Delhi Chief Minister Arvind Kejriwal and his principal secretary, Rajendra Kumar, were batchmates at IIT Kharagpur. A 1989 batch IAS officer, Kumar is said to be close to Kejriwal. When the CBI raided Kumar’s office in December 2015, Kejriwal went out of his way to defend him.
“Rajendra is only an excuse. Kejriwal is the real target,” he said, accusing Prime Minister Narendra Modi of misusing the CBI. Kejriwal even claimed that the actual intention of the raid was to get hold of a file on alleged financial bungling in the Delhi and District Cricket Association, which was committed when Union Finance Minister Arun Jaitley was the association president.
On July 4, however, the CBI arrested Kumar, along with four others, for allegedly misusing his position in the Delhi government to award five contracts worth Rs 50 crore to a front company called Endeavour Systems. According to the CBI, Kumar was the “kingpin” of the alleged scam, which took place between 2006 and 2014, when he worked in different departments of the Delhi government. It said Rs 3.3 crore was paid as bribes to various people, and that the Delhi government lost Rs 12 crore.
The arrest came at a time when Kejriwal was out campaigning in poll-bound Punjab. His deputy chief minister, Manish Sisodia, accused the Modi government of exacting “political vendetta” and “hatching a conspiracy to paralyse the Delhi government”.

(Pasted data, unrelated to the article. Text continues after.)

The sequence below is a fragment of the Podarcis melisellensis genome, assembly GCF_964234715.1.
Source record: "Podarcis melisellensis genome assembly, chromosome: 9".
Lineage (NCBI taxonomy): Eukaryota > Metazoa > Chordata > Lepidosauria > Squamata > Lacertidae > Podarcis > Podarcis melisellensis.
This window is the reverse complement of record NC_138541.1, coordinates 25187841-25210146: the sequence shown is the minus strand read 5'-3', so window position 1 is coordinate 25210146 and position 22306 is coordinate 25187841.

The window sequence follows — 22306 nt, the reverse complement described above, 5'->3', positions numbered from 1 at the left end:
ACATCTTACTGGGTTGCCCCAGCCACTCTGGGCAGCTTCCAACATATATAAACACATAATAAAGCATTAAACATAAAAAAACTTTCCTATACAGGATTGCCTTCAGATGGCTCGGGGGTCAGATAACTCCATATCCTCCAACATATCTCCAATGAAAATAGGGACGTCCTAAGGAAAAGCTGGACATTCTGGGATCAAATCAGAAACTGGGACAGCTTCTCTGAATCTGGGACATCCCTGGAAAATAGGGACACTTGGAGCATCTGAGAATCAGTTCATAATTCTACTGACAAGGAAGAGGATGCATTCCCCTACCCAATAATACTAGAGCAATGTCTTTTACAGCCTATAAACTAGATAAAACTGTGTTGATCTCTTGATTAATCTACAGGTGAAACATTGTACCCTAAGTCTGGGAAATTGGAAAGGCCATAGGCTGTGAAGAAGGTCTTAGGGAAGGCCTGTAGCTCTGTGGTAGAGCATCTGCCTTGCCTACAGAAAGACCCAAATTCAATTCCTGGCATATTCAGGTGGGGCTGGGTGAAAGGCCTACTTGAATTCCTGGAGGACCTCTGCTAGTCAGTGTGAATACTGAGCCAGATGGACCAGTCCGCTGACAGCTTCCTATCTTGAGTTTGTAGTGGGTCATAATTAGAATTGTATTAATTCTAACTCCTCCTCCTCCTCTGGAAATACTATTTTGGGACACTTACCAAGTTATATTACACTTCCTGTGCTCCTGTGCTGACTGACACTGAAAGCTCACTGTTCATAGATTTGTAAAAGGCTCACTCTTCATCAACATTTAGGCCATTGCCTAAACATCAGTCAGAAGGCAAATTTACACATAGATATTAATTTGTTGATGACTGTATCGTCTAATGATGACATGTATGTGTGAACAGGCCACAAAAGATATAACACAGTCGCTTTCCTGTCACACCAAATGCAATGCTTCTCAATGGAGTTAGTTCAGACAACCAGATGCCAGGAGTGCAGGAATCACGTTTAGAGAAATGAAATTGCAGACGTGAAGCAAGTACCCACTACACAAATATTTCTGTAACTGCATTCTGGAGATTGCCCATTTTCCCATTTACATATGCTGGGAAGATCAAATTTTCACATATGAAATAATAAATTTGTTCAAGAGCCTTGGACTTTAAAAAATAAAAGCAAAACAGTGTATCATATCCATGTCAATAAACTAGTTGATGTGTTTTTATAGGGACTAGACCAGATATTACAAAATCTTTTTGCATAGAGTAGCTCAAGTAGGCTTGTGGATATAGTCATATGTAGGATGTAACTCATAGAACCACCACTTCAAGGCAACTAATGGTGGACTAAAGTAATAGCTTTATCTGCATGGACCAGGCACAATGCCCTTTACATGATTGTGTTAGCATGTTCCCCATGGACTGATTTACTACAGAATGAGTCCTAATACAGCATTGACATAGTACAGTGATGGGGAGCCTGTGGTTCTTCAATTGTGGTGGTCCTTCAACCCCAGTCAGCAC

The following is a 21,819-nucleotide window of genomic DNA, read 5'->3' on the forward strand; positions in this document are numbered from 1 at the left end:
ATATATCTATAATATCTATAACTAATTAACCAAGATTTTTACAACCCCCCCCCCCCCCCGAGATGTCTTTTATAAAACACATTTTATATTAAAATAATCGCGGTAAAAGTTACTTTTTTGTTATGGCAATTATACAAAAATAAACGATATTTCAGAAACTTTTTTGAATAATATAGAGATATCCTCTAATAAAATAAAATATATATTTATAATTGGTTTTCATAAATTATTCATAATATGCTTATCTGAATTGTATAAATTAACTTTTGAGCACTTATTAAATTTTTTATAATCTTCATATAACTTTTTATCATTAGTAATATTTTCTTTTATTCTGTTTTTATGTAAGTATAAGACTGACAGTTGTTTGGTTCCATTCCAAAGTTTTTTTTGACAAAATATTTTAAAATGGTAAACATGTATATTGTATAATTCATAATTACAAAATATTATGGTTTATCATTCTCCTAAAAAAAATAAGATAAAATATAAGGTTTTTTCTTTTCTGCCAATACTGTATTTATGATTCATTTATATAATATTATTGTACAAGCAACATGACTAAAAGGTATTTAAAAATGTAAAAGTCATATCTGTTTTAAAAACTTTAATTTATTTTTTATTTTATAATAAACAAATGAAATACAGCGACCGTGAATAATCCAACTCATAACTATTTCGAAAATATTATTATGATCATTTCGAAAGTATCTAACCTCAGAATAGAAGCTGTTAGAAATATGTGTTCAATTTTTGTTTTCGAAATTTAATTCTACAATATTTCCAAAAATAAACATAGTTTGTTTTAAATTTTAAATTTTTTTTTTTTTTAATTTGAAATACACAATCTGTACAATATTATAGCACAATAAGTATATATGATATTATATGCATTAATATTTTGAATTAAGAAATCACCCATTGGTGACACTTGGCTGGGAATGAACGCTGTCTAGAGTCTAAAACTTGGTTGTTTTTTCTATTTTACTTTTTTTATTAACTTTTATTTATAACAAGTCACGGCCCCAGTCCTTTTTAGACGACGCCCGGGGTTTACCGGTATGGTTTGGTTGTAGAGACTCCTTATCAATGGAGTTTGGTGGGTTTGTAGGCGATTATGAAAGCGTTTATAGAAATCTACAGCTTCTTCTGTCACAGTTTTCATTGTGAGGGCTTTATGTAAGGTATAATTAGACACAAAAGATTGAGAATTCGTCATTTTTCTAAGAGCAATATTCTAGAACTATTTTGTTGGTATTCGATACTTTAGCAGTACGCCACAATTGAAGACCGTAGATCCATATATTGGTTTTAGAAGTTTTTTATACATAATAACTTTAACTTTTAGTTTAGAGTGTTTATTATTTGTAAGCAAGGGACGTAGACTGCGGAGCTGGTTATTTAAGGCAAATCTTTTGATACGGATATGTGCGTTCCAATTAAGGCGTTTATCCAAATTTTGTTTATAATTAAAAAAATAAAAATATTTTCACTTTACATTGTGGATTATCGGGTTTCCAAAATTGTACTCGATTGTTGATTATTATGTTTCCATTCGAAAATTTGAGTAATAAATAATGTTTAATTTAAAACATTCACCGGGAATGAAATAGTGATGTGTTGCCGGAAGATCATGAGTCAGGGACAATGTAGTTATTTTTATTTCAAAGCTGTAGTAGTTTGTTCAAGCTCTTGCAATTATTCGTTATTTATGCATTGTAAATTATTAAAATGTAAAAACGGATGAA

“Modi has orchestrated the arrest of two officers in the chief minister’s office and got a third one transferred,” Sisodia said. “Eleven senior officers have been transferred out in the last two days. This is a clear attempt to destabilise the Delhi government and ensure that we are not able to do any work.”
This time round, however, it will not be easy for Kejriwal to divert attention from the allegations against Kumar. The CBI, which took over investigation from the Delhi Anti-Corruption Bureau in July 2015, said the case against Kumar was strong. “We have enough evidence against him to put him in jail,” said an officer.
Kejriwal handpicked Kumar as his secretary when the Aam Aadmi Party first came to power in 2014. The government lasted hardly two months and when he took charge again in February 2015, he appointed Kumar in the chief minister’s office. With the CBI sinking its hooks into his principal secretary, Kejriwal’s anti-corruption credentials have come under a cloud. This could have an impact on the AAP’s plans to expand its reach in Punjab and Goa, which go to the polls next year.
Political opponents like former Delhi chief minister Sheila Dikshit rejected the AAP’s charge that Kumar’s arrest was politically motivated. “The CBI must have got some information against the officer,” Dikshit said. “They don’t go around arresting people just like that.” Said Satish Upadhyay, president of the BJP’s Delhi unit: “Kejriwal has to answer to the people of Delhi about the corruption charges against his principal secretary.”
As the turf war between Kejriwal and the Centre intensifies, one thing is clear: he would have to fight harder to protect his anti-corruption credentials.